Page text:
Archives for November 2010

Why Do We Teach Science, Anyway? The Democratic Argument

There are at least two interpretations that emerge when we explore why we teach science from the democratic argument.   The first interpretation is that we should be teaching science to help students become informed citizens in an increasingly technocratic and scientific world, and provide them with the tools to intelligently discuss, vote on, and […]

Why do we teach science?–the economic argument

In yesterday’s blog post, I raised the question: Why do we teach science anyway?  Do we teach science to help students become curious and to wonder about the world around them?  Do we teach science because various committees and professional societies think that studying science has something special to teach students about the world, and […]

Why do we teach science?

There is a new generation of science standards on the way. The Conceptual Framework for New Science Standards has been developed by a committee selected by the National Research Council, with funding from the Carnegie Foundation. The Framework will guide the development of new standards, which will be written by Achieve, a non-profit organization established […]

Teaching in America: It Should Not Be About Winning

There was an opinion piece in the New York Times on Sunday by Thomas Friedman entitled Teaching for America. On the front page on the Times website, the article title was Teaching to Win. Friedman’s article is supportive of current reform efforts, and the charge that the nations schools have put us in a hole […]

Climate Change: How the New Congress Will Help the Earth Get Hotter

When the new Congress convenes in January, 2011, it will get hotter in the House & Senate with an influx of Representatives and Senators (all Republicans) who continue the conspiracy that global warming is a hoax, and that humans are not contributing to the warming of the Earth.  This group of elected officials (especially in […]

Voluntary, nationwide education standards in science. Voluntary?

“Standards as a flag to lead us forth contrasts for me with standards as a way of standardizing our minds” Deborah Meier Voluntary, nationwide education standards in science! Voluntary? I don’t think so. But that is the language being used to describe the National Research Council’s effort, with financial support from the Carnegie Foundation, to […]

Art of Teaching Science linked on the NatGeo Great Migrations Blog Carnival

The Great Migrations Blog Carnival: Part II Minjae Ormes, of National Geographic Channel, sent me this text that announces further the NatGeo’s Great Migrations program that premiered last week.  As Minjae notes, a group of science bloggers wrote about the program on their blogs.  The Art of Teaching Science was among this group.  Here is […]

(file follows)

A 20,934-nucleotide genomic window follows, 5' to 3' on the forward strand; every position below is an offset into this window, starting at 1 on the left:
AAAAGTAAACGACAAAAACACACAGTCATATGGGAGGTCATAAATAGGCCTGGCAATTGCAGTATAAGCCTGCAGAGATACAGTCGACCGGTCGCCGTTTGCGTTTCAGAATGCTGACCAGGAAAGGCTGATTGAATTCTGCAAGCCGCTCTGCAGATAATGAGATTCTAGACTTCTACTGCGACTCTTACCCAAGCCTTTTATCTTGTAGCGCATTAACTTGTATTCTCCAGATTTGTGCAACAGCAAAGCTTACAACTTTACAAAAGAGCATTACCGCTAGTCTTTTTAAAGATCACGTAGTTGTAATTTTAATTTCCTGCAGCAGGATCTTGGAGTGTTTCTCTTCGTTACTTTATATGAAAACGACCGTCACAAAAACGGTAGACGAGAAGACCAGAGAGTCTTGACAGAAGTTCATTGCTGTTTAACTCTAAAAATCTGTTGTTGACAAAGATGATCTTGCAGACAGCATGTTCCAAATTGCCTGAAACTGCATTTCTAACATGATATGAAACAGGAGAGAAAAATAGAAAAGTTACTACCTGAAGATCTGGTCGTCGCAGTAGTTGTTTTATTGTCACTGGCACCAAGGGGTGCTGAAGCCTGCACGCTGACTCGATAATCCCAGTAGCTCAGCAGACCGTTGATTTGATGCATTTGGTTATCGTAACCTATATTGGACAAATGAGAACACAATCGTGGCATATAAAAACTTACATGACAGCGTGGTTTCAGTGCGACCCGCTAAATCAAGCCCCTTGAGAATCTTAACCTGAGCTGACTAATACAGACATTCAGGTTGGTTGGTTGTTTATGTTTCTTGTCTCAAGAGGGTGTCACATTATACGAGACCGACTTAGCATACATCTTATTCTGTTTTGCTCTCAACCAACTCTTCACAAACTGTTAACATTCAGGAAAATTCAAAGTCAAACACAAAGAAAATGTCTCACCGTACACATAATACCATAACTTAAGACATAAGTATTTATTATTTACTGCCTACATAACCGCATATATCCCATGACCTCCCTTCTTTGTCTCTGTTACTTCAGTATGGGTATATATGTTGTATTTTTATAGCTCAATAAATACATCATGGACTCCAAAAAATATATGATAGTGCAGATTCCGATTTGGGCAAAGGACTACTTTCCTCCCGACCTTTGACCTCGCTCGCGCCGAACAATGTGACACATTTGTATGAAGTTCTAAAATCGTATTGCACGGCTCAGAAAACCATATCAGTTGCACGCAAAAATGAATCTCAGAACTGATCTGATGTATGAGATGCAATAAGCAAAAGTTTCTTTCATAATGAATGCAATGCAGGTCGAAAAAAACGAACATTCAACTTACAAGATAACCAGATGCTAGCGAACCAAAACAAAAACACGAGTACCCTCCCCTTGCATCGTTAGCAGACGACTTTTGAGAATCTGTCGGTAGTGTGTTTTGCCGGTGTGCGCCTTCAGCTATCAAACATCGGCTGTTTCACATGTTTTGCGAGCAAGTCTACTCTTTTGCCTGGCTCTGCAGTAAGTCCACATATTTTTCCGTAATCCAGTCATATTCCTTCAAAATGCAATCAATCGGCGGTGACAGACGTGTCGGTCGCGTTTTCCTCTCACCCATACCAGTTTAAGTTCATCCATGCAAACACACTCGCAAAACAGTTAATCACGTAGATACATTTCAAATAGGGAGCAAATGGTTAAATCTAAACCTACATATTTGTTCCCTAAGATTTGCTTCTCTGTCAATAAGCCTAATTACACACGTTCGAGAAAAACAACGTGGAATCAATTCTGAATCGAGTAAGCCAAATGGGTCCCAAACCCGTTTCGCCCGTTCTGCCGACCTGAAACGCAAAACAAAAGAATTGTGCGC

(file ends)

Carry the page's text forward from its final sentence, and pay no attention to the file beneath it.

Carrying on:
Coming Storms: Not the Ones Related to Global Warming

Yesterday’s post, Got Science?, was initiated after I received an email from the Union of Concerned Scientist requesting that I take a pop quiz on global warming, and to request a sticker that says on it “Got Science?” The recent elections will mean that there will be changes in the Chairmanships of all of the […]

Got Science? Take a global warming quiz to find out.

I received an email from the Union of Concerned Scientists today inviting me to get a free sticker “Got Science?” if I would take a pop quiz on global warming.  The quiz asks you to decide whether a series of statements are “False: Not Science” or “True: Got Science!”  After I took the quiz, and […]

The Footprints Puzzle as a Pedagogical Tool

In recent posts, I’ve discussed the history of the Footprints Puzzle which was prompted by an article (Tracking the Footprints Puzzle) in the Journal Science Education by Ault and Dodick, and explored the relationship between approaching science as a process approach, or as a conceptual or content viewpoint. In this post I am finishing my […]

Great Migrations

I received an email from Minjae Ormes, of the National Geographic Channel announcing a programming event, Great Migrations, which began on November 7, and will continue with 6 additional programs. Following the migrations of many animals, the program also includes multimedia sites, and videos. Here are two video clips from the first program, which was […]

The Dinosaur Footprints Puzzle: Is it pedagogy or paleontology?

In the last post I reviewed the article “Tracking the Footprints Puzzle: The Problematic persistence of science-as-process in teaching the nature and culture of science by Charles Ault and Jeff Dodick which was published in the recent issue of the journal Science Education. I also reflected on my own experience in teaching and writing with […]

The Dinosaur Footprint Puzzle: A Content or Process Approach?

“Tracking the Footprints Puzzle: The problematic persistence of science-as-process in teaching the nature and culture of science” by Charles R. Ault, Jr. and Jeff Dodick, which was published this month in the journal Science Education, is the research basis for this post.  The article was especially interesting for me since I have used the Footprint […]